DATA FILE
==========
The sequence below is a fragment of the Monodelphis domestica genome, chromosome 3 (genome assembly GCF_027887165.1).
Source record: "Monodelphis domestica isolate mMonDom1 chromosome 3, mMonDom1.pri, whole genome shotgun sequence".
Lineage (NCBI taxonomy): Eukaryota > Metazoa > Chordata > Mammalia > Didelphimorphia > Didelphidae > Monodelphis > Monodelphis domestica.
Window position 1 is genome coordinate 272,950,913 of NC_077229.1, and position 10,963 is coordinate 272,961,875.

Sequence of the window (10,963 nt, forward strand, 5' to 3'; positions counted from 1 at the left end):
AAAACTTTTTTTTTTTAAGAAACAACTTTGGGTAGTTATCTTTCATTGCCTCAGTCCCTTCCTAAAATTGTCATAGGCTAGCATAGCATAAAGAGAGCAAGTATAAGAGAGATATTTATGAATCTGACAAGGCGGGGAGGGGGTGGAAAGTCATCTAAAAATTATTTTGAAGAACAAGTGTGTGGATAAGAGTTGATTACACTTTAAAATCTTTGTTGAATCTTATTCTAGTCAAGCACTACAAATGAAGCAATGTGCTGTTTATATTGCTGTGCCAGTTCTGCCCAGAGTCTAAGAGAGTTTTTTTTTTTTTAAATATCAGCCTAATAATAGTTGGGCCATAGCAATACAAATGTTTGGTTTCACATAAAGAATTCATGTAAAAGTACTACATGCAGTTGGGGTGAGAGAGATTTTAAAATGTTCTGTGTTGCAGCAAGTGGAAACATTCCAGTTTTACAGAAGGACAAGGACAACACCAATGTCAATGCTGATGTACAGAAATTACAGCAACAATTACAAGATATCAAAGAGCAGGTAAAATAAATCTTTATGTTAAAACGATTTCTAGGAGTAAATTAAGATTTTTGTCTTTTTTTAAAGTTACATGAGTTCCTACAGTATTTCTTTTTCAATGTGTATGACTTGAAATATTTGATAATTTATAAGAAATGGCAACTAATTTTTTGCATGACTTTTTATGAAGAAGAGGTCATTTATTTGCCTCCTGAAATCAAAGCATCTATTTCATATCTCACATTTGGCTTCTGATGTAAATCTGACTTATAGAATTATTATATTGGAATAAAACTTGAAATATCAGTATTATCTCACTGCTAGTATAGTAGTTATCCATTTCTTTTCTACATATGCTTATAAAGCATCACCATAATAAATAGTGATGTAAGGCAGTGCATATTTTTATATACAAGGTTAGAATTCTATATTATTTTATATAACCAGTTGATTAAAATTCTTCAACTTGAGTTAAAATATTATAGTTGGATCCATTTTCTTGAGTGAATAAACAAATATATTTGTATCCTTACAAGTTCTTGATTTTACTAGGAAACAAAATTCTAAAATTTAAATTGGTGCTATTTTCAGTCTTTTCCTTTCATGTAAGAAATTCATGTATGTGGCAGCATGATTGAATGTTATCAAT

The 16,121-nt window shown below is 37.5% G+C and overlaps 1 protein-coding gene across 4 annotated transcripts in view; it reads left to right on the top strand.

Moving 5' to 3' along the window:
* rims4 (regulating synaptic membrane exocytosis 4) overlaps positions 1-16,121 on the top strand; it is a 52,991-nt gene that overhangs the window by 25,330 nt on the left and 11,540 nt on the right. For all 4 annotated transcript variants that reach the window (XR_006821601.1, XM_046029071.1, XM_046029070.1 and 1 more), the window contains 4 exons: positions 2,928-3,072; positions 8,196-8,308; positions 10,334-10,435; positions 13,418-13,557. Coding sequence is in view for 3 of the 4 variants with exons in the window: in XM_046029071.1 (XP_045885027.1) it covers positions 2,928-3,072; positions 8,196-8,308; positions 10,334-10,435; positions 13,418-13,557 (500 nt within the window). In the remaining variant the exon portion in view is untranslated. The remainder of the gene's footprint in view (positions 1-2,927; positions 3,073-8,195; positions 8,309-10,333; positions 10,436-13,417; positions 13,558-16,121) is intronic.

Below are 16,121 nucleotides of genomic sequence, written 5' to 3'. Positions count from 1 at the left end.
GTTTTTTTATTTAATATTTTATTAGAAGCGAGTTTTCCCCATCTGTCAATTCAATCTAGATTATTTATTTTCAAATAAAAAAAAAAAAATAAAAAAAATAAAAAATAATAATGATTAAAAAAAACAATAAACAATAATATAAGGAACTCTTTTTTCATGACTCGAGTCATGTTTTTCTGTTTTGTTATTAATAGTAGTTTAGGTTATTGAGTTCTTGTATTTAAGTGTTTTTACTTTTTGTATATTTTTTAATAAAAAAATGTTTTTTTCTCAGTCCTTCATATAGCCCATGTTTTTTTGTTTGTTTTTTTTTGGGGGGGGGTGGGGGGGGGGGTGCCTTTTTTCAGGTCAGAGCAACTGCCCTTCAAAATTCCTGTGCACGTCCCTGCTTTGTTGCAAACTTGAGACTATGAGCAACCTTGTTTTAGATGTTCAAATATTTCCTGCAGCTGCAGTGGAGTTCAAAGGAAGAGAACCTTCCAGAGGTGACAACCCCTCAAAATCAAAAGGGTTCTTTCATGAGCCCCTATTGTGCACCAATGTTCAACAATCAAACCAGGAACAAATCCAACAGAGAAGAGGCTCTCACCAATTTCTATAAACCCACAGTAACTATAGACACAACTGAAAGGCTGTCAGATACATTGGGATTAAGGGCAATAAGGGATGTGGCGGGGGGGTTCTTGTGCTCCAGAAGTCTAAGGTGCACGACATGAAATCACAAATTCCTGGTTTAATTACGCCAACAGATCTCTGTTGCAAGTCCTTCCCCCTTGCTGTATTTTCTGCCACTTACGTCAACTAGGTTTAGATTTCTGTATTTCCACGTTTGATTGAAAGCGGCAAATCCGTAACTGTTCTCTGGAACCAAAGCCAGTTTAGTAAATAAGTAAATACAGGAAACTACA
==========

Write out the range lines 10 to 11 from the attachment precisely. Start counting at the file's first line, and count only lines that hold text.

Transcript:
Below are 16,121 nucleotides of genomic sequence, written 5' to 3'. Positions count from 1 at the left end.
GTTTTTTTATTTAATATTTTATTAGAAGCGAGTTTTCCCCATCTGTCAATTCAATCTAGATTATTTATTTTCAAATAAAAAAAAAAAAATAAAAAAAATAAAAAATAATAATGATTAAAAAAAACAATAAACAATAATATAAGGAACTCTTTTTTCATGACTCGAGTCATGTTTTTCTGTTTTGTTATTAATAGTAGTTTAGGTTATTGAGTTCTTGTATTTAAGTGTTTTTACTTTTTGTATATTTTTTAATAAAAAAATGTTTTTTTCTCAGTCCTTCATATAGCCCATGTTTTTTTGTTTGTTTTTTTTTGGGGGGGGGTGGGGGGGGGGGTGCCTTTTTTCAGGTCAGAGCAACTGCCCTTCAAAATTCCTGTGCACGTCCCTGCTTTGTTGCAAACTTGAGACTATGAGCAACCTTGTTTTAGATGTTCAAATATTTCCTGCAGCTGCAGTGGAGTTCAAAGGAAGAGAACCTTCCAGAGGTGACAACCCCTCAAAATCAAAAGGGTTCTTTCATGAGCCCCTATTGTGCACCAATGTTCAACAATCAAACCAGGAACAAATCCAACAGAGAAGAGGCTCTCACCAATTTCTATAAACCCACAGTAACTATAGACACAACTGAAAGGCTGTCAGATACATTGGGATTAAGGGCAATAAGGGATGTGGCGGGGGGGTTCTTGTGCTCCAGAAGTCTAAGGTGCACGACATGAAATCACAAATTCCTGGTTTAATTACGCCAACAGATCTCTGTTGCAAGTCCTTCCCCCTTGCTGTATTTTCTGCCACTTACGTCAACTAGGTTTAGATTTCTGTATTTCCACGTTTGATTGAAAGCGGCAAATCCGTAACTGTTCTCTGGAACCAAAGCCAGTTTAGTAAATAAGTAAATACAGGAAACTACA